Apache Corp.’s No. 1 global target, the Permian Basin’s Alpine High, is seeing some pent-up relief for its natural gas supply with the start up of the first of three cryogenic processing plants at Altus Midstream Co.’s Diamond Cryo Complex.
Apache in late March had begun deferring about 250 MMcf/d gross volumes from the Delaware sub-basin play in response to “extremely low prices at Waha hub.” Gas at the hub has traded in negative territory off and on for several months.
Altus, created last year to handle most of Apache’s gas processing, said the Diamond complex is turning to sales natural gas liquids (NGL) and residue gas. All three units are scheduled to begin operations this year, with aggregate nameplate capacity of 600 MMcf/d. The complex is designed to produce an estimated 60,000-75,000 b/d of NGLs for Apache.
“We are thrilled to have the first unit of the Diamond Cryo Complex in service and quickly increasing volumes toward nameplate capacity of 200 MMcf/d,” said CEO Clay Bretches. “This is just the beginning for Altus.
“By the end of 2019, we expect to triple our cryogenic processing capacity at Alpine High with the in-service of Train No. 2 in July and Train No. 3 in the fourth quarter of this year.” The second and third trains are on budget and on schedule, he added.
The cryogenic processing facilities feature state-of-the-art processing technology, supplemental rectification with reflux, aka SRX, which optimizes processing economics, “with better NGL recoveries in both ethane recovery and rejection mode versus more commonly used processing methods in the Permian Basin,” Bretches said.
“Better recoveries will drive enhanced netbacks for Apache and provide a competitive advantage to Altus for third-party business.”
Altus also has exercised an option to acquire a 26.7% stake in the 2 Bcf/d Permian Highway Pipeline (PHP), which when completed would deliver supply to the Gulf Coast. The 42-inch diameter pipeline last September was given the all-clear by other joint venture (JV) partners Kinder Morgan Texas Pipeline LLC and EagleClaw Midstream Ventures LLC.
A final investment decision to advance PHP, unveiled last year, could put the pipeline in service by late 2020. PHP would move gas through a 430-mile pipeline from Waha to Katy, west of Houston, with connections to the Gulf Coast and Mexico markets.
“We are very excited to participate in the Permian Highway Pipeline,” Bretches said Thursday. “This is a high-quality project supported by take-or-pay contracts with creditworthy counterparties.”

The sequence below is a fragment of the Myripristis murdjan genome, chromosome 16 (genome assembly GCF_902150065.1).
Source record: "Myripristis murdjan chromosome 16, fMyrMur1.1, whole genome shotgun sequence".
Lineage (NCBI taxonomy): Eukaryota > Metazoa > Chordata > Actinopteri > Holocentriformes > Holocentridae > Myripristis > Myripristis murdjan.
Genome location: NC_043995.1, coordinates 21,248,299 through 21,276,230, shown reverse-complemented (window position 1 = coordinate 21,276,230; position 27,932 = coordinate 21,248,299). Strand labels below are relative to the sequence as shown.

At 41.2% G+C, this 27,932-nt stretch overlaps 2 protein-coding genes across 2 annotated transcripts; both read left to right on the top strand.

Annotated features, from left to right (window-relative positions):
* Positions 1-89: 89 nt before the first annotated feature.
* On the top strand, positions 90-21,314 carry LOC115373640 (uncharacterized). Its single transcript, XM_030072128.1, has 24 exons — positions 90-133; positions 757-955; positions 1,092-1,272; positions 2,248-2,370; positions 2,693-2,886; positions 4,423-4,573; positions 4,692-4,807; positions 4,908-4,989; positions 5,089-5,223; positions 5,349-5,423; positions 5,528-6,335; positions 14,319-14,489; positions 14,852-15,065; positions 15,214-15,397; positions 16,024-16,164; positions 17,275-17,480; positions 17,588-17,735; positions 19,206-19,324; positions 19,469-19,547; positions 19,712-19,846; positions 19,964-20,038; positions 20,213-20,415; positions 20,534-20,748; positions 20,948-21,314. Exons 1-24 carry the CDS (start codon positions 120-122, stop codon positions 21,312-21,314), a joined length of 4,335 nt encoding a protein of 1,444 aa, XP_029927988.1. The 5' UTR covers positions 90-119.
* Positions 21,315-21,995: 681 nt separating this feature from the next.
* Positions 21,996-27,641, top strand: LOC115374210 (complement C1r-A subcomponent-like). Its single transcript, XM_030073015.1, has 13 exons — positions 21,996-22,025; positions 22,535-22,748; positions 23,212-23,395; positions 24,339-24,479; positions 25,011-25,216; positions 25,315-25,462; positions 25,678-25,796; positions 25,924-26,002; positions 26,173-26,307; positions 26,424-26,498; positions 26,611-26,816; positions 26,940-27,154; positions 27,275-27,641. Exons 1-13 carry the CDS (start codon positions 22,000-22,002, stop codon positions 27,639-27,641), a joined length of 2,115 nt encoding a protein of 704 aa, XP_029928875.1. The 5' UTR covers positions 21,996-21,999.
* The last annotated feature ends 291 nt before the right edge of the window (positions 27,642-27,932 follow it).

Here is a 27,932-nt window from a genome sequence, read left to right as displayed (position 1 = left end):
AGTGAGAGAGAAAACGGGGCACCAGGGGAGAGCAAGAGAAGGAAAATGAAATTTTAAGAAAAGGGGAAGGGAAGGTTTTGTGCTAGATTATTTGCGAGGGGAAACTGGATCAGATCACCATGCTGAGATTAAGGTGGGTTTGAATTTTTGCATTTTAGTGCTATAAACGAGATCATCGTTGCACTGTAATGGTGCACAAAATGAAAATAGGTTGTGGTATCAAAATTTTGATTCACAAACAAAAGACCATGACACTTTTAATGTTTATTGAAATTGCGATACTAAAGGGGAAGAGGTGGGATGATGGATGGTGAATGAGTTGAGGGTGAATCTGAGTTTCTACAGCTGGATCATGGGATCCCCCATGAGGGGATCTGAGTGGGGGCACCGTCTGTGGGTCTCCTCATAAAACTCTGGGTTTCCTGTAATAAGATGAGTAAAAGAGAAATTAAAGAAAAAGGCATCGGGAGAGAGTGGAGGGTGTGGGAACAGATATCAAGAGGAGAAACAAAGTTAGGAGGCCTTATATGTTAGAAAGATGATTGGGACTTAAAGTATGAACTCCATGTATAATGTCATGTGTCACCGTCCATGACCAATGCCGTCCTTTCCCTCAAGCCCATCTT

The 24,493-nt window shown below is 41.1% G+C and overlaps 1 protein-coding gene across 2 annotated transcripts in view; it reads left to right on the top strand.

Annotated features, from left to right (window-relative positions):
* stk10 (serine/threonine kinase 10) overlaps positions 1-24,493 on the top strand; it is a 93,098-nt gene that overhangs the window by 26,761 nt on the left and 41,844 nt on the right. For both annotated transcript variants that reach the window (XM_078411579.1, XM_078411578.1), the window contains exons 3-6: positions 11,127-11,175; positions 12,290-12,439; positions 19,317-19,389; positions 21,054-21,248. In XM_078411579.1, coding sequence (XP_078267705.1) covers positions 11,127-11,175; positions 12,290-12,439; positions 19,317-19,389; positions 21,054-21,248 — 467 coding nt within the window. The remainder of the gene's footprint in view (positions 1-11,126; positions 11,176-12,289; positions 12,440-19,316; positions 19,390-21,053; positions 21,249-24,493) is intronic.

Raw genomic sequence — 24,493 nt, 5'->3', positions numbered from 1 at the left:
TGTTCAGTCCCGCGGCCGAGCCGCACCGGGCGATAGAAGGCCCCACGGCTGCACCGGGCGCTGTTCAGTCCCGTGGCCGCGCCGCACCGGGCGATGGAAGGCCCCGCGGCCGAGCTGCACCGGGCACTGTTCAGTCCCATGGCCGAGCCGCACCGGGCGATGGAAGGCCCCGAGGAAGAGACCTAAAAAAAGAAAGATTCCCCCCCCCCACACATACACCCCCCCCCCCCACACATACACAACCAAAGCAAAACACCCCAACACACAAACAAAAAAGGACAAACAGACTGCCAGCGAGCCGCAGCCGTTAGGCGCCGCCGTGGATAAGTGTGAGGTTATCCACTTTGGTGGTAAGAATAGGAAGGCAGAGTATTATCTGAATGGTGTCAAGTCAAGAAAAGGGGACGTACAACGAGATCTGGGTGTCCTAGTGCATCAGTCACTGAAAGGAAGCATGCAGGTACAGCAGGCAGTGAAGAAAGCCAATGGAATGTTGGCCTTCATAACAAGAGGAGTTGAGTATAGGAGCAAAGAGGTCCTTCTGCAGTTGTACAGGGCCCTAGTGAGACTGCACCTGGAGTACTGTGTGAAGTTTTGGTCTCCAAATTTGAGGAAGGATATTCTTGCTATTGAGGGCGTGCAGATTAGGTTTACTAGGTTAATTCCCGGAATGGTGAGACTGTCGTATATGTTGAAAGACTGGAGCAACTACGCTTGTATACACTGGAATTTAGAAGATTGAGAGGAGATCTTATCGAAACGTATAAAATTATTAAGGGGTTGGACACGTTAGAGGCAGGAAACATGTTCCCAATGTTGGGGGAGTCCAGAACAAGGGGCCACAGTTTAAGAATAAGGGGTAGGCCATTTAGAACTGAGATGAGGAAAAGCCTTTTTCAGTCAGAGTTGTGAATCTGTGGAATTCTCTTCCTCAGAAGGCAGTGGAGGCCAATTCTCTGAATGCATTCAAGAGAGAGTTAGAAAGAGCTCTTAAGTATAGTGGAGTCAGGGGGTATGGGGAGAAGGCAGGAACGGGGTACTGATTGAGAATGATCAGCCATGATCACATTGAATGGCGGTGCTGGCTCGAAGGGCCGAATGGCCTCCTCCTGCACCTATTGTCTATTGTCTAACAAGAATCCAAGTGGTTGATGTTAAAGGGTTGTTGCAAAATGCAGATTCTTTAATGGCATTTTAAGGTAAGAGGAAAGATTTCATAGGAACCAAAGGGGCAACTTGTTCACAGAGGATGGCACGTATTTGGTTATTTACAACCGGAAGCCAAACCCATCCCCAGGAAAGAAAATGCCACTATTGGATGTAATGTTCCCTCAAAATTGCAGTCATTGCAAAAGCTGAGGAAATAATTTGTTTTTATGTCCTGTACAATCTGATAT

Shippers already committed to the project besides EagleClaw include Apache and XTO Energy Inc., a subsidiary of ExxonMobil Corp.
Net to the Altus ownership interest, the exercise price of the option is about $161 million, Bretchese said, which includes the proportional share of capital spent by the JV partners.
“Exercising the PHP option in advance of the September deadline minimizes this financing charge, which reduces our capital requirements by approximately $8 million relative to what was included in our 2019 guidance,” he noted.
The ownership split on the estimated $2.1 billion long-haul pipeline now is 26.7% each by Altus Midstream Processing, KMTP and EagleClaw, with the remaining 20% owned by an anchor shipper affiliate.
Altus, a pure-play, Permian-to-Gulf Coast midstream C-corporation, owns or has the option to own JV equity interests in five Permian pipelines, four of which go to various points along the Texas coast.
The current Permian gas pipeline queue of PHP and Gulf Coast Express, set to begin operations by October, “provides only temporary relief for the Waha market as we anticipate 2 Bcf/d of annual residue gas growth resulting in status quo oversupply over the next two years,” Tudor, Pickering, Holt & Co. analysts said Thursday.
“With regional pricing languishing in negative territory and growing industry aversion to flaring, recent upstream commentary suggests increased willingness to commit to takeaway,” with the proposed 2 Bcf/d Whistler Pipeline Project “potentially the next project to see positive FID.”
Meanwhile, Altus also is searching for a COO as Craig Collins has resigned to accept a position with a “large public” exploration and production company, Bretches said. Collins’ departure “is not related to any legal, operational or financial concerns or any disagreements with Altus or Apache management.”